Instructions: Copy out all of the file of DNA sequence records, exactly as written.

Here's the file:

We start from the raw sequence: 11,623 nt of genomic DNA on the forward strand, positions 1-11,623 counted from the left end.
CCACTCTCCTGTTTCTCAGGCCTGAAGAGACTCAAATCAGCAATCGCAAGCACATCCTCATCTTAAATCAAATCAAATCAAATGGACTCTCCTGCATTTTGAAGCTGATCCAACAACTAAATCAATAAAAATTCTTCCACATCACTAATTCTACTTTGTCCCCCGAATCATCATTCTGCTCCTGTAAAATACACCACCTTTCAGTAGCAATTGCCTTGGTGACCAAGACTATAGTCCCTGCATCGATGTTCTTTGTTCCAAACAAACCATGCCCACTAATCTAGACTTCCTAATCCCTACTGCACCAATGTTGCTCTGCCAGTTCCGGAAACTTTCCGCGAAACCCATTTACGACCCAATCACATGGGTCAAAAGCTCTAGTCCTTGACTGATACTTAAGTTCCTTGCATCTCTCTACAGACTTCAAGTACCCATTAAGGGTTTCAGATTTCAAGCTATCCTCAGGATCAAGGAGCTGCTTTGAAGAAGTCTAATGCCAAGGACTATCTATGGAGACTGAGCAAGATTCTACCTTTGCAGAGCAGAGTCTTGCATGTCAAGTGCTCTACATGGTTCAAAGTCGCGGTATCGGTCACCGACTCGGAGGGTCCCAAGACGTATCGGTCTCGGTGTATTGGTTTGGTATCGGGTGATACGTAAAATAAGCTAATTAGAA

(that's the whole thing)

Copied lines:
We start from the raw sequence: 11,623 nt of genomic DNA on the forward strand, positions 1-11,623 counted from the left end.
CCACTCTCCTGTTTCTCAGGCCTGAAGAGACTCAAATCAGCAATCGCAAGCACATCCTCATCTTAAATCAAATCAAATCAAATGGACTCTCCTGCATTTTGAAGCTGATCCAACAACTAAATCAATAAAAATTCTTCCACATCACTAATTCTACTTTGTCCCCCGAATCATCATTCTGCTCCTGTAAAATACACCACCTTTCAGTAGCAATTGCCTTGGTGACCAAGACTATAGTCCCTGCATCGATGTTCTTTGTTCCAAACAAACCATGCCCACTAATCTAGACTTCCTAATCCCTACTGCACCAATGTTGCTCTGCCAGTTCCGGAAACTTTCCGCGAAACCCATTTACGACCCAATCACATGGGTCAAAAGCTCTAGTCCTTGACTGATACTTAAGTTCCTTGCATCTCTCTACAGACTTCAAGTACCCATTAAGGGTTTCAGATTTCAAGCTATCCTCAGGATCAAGGAGCTGCTTTGAAGAAGTCTAATGCCAAGGACTATCTATGGAGACTGAGCAAGATTCTACCTTTGCAGAGCAGAGTCTTGCATGTCAAGTGCTCTACATGGTTCAAAGTCGCGGTATCGGTCACCGACTCGGAGGGTCCCAAGACGTATCGGTCTCGGTGTATTGGTTTGGTATCGGGTGATACGTAAAATAAGCTAATTAGAA